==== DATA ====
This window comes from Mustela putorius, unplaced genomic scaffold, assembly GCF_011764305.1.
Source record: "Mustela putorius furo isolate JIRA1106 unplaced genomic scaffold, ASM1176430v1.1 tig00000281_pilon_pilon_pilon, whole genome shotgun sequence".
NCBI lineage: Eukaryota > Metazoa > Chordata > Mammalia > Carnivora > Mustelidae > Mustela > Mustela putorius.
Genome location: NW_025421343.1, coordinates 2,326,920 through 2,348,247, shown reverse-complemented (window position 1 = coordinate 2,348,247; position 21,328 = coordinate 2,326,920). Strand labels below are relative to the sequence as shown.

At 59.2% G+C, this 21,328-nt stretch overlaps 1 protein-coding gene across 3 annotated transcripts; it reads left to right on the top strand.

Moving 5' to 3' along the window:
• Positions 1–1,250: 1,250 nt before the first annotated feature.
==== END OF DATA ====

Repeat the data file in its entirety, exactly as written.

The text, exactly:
This window comes from Mustela putorius, unplaced genomic scaffold, assembly GCF_011764305.1.
Source record: "Mustela putorius furo isolate JIRA1106 unplaced genomic scaffold, ASM1176430v1.1 tig00000281_pilon_pilon_pilon, whole genome shotgun sequence".
NCBI lineage: Eukaryota > Metazoa > Chordata > Mammalia > Carnivora > Mustelidae > Mustela > Mustela putorius.
Genome location: NW_025421343.1, coordinates 2,326,920 through 2,348,247, shown reverse-complemented (window position 1 = coordinate 2,348,247; position 21,328 = coordinate 2,326,920). Strand labels below are relative to the sequence as shown.

At 59.2% G+C, this 21,328-nt stretch overlaps 1 protein-coding gene across 3 annotated transcripts; it reads left to right on the top strand.

Moving 5' to 3' along the window:
• Positions 1–1,250: 1,250 nt before the first annotated feature.